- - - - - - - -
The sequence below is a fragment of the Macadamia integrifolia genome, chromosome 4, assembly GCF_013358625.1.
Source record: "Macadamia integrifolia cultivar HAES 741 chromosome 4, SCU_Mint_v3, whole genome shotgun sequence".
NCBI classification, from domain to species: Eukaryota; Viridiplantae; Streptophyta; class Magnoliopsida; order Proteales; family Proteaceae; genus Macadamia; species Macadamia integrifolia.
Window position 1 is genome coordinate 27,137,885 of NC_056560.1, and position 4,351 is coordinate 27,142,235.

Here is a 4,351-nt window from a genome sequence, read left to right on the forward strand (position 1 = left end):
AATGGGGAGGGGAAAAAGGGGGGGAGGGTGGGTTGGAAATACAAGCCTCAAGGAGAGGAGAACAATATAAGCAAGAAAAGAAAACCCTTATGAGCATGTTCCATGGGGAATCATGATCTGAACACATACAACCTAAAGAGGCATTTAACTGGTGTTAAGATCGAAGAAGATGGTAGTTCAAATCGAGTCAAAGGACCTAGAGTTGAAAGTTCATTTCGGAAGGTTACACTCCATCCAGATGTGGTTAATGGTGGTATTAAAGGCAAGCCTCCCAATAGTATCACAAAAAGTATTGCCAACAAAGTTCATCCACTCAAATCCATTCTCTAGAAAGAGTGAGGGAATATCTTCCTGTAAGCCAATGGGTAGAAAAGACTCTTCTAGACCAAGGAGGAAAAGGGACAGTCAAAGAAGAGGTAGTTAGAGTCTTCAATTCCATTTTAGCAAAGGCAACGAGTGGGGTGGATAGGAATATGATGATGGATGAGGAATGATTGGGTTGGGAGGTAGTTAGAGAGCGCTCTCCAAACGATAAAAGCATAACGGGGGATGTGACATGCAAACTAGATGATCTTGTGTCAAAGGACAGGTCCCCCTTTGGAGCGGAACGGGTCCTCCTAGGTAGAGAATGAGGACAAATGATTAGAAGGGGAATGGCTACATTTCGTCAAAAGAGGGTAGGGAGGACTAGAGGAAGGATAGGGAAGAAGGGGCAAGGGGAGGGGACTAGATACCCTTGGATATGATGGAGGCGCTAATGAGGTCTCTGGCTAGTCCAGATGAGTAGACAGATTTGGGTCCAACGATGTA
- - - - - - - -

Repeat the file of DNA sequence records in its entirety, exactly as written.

The sequence below is a fragment of the Macadamia integrifolia genome, chromosome 4, assembly GCF_013358625.1.
Source record: "Macadamia integrifolia cultivar HAES 741 chromosome 4, SCU_Mint_v3, whole genome shotgun sequence".
NCBI classification, from domain to species: Eukaryota; Viridiplantae; Streptophyta; class Magnoliopsida; order Proteales; family Proteaceae; genus Macadamia; species Macadamia integrifolia.
Window position 1 is genome coordinate 27,137,885 of NC_056560.1, and position 4,351 is coordinate 27,142,235.

Here is a 4,351-nt window from a genome sequence, read left to right on the forward strand (position 1 = left end):
AATGGGGAGGGGAAAAAGGGGGGGAGGGTGGGTTGGAAATACAAGCCTCAAGGAGAGGAGAACAATATAAGCAAGAAAAGAAAACCCTTATGAGCATGTTCCATGGGGAATCATGATCTGAACACATACAACCTAAAGAGGCATTTAACTGGTGTTAAGATCGAAGAAGATGGTAGTTCAAATCGAGTCAAAGGACCTAGAGTTGAAAGTTCATTTCGGAAGGTTACACTCCATCCAGATGTGGTTAATGGTGGTATTAAAGGCAAGCCTCCCAATAGTATCACAAAAAGTATTGCCAACAAAGTTCATCCACTCAAATCCATTCTCTAGAAAGAGTGAGGGAATATCTTCCTGTAAGCCAATGGGTAGAAAAGACTCTTCTAGACCAAGGAGGAAAAGGGACAGTCAAAGAAGAGGTAGTTAGAGTCTTCAATTCCATTTTAGCAAAGGCAACGAGTGGGGTGGATAGGAATATGATGATGGATGAGGAATGATTGGGTTGGGAGGTAGTTAGAGAGCGCTCTCCAAACGATAAAAGCATAACGGGGGATGTGACATGCAAACTAGATGATCTTGTGTCAAAGGACAGGTCCCCCTTTGGAGCGGAACGGGTCCTCCTAGGTAGAGAATGAGGACAAATGATTAGAAGGGGAATGGCTACATTTCGTCAAAAGAGGGTAGGGAGGACTAGAGGAAGGATAGGGAAGAAGGGGCAAGGGGAGGGGACTAGATACCCTTGGATATGATGGAGGCGCTAATGAGGTCTCTGGCTAGTCCAGATGAGTAGACAGATTTGGGTCCAACGATGTA